Republicans in the Missouri Senate were feuding before Sen. Nick Schroer, a member of the Freedom Caucus decided to go all Hamilton/Burr. On Tuesday, Senate President Pro Tem Caleb Rowden ousted four Freedom Caucus members from their committee chairs, cut their office budgets and moved their parking spots “as far from the Missouri Capitol building as possible,” the Missouri Independent reported.
Like their soulmates in the U.S. House of Representatives, Missouri’s Freedom Caucus seems more interested in performative chaos than in serving constituents. The caucus filibustered for over eight hours to hold up approval of 25 appointments by Republican Gov. Mike Parson. “The caucus wants the Senate to immediately debate measures to make initiative petitions more difficult to pass, including one in support of abortion rights,” The Daily Beast noted. They also want budget cuts and tax credits to pay for private school scholarshps.
Now, Schroer has taken performance politics to what feels like a logical conclusion: a rule allowing senators to challenge “an offending senator to a duel.”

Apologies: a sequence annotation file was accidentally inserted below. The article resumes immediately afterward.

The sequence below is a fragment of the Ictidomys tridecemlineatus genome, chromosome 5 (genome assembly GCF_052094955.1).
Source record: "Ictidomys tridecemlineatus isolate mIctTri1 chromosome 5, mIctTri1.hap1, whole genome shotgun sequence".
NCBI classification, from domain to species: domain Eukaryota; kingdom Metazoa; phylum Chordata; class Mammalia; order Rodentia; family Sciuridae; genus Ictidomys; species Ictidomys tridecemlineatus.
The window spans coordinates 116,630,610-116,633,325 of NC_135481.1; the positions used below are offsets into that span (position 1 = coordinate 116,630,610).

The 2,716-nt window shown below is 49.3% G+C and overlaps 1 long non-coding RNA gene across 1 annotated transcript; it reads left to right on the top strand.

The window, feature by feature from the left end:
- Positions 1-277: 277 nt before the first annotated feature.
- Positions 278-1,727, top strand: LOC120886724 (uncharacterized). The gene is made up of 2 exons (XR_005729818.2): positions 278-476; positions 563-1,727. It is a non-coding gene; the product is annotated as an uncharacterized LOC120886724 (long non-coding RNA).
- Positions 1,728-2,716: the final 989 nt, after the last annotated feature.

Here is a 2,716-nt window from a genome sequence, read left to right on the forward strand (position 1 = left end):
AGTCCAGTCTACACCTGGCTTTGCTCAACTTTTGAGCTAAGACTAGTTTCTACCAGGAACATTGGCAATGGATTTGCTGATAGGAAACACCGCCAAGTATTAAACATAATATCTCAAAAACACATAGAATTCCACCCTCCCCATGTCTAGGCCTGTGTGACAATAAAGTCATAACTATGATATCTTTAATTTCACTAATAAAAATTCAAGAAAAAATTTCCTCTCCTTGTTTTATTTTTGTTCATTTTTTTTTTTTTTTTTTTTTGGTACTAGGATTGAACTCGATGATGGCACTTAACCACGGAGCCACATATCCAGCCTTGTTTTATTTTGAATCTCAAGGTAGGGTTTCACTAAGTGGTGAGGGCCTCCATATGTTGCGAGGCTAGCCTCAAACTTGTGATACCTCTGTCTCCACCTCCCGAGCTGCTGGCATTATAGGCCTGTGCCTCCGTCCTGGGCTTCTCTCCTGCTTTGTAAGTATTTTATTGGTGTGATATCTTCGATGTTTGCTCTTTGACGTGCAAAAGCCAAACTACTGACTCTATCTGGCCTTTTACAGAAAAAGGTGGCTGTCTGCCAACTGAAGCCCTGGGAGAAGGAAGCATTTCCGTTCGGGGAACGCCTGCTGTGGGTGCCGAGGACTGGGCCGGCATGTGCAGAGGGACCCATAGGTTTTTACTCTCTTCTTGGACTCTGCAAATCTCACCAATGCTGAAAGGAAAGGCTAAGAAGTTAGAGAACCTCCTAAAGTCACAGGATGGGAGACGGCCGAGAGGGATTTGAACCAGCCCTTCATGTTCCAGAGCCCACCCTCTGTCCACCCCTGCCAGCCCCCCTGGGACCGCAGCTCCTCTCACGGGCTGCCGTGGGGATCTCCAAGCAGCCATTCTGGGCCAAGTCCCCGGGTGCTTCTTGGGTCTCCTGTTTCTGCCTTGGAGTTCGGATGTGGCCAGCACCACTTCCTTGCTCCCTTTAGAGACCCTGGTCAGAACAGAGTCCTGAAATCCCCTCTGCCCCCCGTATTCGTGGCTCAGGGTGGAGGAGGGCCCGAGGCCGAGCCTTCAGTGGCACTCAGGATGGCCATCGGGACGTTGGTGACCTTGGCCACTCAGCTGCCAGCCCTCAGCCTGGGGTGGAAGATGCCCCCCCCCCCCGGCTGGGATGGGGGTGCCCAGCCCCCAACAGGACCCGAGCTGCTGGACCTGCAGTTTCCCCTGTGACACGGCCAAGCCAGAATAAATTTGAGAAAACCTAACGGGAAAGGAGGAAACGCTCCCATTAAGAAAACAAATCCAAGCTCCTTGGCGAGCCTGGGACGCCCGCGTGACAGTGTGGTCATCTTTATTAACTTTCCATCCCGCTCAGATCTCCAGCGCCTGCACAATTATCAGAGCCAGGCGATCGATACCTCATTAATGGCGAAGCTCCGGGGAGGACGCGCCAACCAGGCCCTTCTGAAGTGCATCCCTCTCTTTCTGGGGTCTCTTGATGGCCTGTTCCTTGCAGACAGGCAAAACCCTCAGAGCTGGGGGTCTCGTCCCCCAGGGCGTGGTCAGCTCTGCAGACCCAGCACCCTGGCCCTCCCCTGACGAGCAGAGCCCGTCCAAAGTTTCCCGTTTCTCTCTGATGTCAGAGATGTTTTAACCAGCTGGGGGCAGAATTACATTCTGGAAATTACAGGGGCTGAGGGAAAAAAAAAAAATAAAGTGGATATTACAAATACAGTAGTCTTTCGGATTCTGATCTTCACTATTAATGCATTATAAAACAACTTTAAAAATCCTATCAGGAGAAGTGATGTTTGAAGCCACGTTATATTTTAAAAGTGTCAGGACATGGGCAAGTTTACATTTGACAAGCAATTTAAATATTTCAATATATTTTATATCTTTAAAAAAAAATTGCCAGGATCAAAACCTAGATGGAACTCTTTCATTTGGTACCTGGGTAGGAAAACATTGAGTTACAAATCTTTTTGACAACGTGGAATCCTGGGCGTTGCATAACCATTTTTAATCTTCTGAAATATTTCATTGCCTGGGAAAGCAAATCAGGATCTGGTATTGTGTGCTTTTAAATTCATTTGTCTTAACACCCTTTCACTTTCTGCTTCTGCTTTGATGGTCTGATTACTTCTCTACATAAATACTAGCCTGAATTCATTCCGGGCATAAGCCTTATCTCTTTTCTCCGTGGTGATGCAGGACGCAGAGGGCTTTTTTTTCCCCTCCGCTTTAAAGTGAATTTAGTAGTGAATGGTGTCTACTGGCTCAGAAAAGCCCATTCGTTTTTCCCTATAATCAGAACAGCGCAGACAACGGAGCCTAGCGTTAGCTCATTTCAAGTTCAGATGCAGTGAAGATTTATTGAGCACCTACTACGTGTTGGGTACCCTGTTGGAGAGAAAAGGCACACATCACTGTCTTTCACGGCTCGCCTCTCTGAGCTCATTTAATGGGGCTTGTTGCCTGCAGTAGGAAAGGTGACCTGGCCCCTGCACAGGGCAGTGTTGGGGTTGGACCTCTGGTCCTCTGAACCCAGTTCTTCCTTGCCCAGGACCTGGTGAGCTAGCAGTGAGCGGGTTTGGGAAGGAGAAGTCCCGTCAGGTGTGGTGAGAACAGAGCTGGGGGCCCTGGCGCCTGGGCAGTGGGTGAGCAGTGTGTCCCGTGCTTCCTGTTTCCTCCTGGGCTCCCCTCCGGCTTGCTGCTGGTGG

Schroer’s chief of staff says he’s just joking:
Jamey Murphy, Schroer’s chief of staff, told Newsweek: “Senator Schroer is deeply committed to restoring a sense of honor in the Missouri Senate. While the idea of a duel may have been suggested in a metaphorical sense, the core message is about fostering respect and reminding members that the words used in a debate may have real consequences.
But the proposed rule includes granular how-to details:
A written challenge would be sent to the offending senator by the offended lawmaker’s “second,” the proposal added. Both parties would then agree to the terms of the duel “including choice of weapons.” “The duel shall take place in the well of the senate at the hour of high noon on the date agreed to by the parties to the duel.”